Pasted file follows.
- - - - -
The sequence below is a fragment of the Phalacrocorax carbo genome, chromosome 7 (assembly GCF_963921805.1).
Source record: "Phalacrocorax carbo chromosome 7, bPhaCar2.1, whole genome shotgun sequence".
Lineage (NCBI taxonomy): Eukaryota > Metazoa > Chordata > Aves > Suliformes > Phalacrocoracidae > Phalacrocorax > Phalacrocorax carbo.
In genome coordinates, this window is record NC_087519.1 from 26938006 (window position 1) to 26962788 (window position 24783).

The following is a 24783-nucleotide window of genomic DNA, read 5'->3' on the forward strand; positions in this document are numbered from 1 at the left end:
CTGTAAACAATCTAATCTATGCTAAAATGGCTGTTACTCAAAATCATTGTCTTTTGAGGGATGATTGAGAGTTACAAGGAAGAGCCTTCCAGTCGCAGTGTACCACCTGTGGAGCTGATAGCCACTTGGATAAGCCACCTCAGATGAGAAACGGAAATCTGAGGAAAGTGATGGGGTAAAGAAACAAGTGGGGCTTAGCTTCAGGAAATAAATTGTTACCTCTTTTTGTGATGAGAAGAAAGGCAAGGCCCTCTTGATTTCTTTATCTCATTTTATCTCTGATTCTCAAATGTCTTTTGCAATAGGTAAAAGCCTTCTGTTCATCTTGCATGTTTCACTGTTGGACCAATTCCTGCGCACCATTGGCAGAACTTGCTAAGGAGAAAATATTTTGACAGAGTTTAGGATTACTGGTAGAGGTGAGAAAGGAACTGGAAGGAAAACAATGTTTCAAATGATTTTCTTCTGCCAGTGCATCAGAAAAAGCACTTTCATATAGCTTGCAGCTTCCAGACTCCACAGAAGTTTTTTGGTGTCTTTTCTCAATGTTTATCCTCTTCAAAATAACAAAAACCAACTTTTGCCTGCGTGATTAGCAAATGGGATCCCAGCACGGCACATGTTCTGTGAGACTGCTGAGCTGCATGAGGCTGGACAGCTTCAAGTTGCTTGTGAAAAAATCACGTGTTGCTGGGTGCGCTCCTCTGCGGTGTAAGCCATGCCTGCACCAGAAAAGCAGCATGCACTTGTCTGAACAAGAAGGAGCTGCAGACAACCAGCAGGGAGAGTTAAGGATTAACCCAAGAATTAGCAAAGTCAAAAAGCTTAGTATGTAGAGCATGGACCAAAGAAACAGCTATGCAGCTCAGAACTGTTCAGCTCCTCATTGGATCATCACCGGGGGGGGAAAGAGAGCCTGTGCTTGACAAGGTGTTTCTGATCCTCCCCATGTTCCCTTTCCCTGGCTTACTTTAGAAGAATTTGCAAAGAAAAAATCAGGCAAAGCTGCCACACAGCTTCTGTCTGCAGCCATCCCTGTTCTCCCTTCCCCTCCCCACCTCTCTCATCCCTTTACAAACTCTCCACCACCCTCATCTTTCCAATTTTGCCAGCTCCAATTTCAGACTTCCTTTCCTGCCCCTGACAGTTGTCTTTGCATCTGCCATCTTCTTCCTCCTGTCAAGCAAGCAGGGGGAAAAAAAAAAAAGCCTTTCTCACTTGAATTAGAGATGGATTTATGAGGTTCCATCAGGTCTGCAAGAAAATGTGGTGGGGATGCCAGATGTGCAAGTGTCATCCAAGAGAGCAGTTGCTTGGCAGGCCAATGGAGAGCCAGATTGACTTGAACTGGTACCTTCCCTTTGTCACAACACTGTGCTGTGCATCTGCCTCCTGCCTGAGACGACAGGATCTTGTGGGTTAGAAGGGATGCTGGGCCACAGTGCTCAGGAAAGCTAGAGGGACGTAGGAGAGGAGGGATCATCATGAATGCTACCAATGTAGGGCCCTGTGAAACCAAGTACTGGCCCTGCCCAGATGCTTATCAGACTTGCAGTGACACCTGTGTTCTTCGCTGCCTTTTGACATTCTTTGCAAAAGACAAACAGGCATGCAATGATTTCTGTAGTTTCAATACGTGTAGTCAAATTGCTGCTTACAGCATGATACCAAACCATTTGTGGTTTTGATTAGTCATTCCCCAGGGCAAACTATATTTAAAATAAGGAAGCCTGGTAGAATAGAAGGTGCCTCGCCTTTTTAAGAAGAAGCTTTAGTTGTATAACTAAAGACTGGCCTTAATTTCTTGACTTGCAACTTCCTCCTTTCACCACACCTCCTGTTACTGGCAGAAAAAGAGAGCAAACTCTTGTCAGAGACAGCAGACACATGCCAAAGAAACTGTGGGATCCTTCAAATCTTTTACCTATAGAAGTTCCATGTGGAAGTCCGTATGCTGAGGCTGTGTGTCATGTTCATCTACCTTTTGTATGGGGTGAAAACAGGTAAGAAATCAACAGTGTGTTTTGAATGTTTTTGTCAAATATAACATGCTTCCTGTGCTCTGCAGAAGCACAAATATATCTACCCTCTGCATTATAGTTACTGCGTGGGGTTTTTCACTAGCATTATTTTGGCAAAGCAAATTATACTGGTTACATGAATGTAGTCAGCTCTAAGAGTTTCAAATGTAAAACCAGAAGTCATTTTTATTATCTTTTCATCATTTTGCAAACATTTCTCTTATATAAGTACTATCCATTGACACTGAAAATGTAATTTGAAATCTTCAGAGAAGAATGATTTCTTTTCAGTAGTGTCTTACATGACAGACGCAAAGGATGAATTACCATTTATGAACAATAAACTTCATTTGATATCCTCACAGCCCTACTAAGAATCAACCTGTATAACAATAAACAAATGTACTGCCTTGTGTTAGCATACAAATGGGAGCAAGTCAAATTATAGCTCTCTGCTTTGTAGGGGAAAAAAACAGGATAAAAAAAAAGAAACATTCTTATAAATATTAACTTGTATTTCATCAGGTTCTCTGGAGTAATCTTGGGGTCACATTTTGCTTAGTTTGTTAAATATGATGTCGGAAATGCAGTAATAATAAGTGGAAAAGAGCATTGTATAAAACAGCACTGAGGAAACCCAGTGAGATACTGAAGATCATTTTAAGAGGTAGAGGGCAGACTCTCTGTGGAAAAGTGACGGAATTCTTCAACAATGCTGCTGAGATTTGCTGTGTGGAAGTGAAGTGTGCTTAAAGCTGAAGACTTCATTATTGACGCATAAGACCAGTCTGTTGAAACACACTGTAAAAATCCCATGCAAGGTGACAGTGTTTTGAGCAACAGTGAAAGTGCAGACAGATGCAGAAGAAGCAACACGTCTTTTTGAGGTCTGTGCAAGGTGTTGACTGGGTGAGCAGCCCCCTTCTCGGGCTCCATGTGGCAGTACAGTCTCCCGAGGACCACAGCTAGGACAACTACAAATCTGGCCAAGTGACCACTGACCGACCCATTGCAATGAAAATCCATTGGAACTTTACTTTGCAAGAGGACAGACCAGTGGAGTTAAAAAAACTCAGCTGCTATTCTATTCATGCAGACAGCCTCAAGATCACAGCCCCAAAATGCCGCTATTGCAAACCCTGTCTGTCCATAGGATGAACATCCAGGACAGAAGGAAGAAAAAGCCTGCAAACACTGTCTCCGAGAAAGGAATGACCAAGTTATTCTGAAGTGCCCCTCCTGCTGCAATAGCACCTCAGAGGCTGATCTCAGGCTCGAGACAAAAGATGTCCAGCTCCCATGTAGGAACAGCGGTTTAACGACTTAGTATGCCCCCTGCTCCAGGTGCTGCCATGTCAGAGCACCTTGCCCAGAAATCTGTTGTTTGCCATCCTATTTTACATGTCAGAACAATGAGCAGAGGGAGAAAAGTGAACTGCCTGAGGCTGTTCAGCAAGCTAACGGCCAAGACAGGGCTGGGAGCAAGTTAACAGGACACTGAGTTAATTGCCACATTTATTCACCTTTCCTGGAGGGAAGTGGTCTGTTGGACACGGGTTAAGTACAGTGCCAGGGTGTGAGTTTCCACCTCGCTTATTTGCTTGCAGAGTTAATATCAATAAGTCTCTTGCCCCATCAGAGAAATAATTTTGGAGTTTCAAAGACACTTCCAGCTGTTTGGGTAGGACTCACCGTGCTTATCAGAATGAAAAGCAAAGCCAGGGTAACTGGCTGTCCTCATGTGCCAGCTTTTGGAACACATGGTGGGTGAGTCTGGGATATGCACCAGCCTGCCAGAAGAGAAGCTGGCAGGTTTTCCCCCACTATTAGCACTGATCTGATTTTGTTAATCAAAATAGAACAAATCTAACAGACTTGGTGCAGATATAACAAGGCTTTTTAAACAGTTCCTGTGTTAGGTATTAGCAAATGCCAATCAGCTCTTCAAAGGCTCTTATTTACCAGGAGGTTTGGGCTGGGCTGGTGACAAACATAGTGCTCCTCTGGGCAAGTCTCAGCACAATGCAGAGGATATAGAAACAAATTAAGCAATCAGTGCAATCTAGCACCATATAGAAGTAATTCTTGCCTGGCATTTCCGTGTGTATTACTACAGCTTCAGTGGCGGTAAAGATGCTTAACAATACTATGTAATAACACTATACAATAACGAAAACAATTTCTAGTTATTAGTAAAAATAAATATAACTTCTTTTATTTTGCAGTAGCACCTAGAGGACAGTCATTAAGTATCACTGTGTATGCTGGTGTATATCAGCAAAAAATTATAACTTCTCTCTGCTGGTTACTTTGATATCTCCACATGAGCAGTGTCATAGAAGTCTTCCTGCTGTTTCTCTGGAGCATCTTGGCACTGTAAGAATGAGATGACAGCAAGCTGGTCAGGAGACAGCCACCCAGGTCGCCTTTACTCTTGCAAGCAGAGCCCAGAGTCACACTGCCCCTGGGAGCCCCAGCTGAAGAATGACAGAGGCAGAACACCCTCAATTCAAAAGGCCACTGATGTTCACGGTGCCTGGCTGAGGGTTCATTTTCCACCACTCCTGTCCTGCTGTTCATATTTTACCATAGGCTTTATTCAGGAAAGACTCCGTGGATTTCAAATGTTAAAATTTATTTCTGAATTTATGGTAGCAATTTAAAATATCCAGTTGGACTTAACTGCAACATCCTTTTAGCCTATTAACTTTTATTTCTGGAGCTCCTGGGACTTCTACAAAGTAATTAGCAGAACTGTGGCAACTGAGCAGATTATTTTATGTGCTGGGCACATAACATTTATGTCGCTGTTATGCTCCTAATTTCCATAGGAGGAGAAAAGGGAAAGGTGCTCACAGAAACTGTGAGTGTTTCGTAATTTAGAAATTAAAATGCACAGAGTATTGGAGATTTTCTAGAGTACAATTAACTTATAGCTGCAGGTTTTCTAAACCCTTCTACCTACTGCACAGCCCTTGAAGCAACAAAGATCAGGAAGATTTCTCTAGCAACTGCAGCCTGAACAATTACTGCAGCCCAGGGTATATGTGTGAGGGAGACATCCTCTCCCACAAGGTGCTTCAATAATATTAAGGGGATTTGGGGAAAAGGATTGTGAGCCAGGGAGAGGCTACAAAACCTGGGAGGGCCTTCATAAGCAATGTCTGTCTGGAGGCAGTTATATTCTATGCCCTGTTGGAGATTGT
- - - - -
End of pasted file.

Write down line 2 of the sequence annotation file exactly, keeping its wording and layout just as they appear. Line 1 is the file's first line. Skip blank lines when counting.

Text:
Source record: "Phalacrocorax carbo chromosome 7, bPhaCar2.1, whole genome shotgun sequence".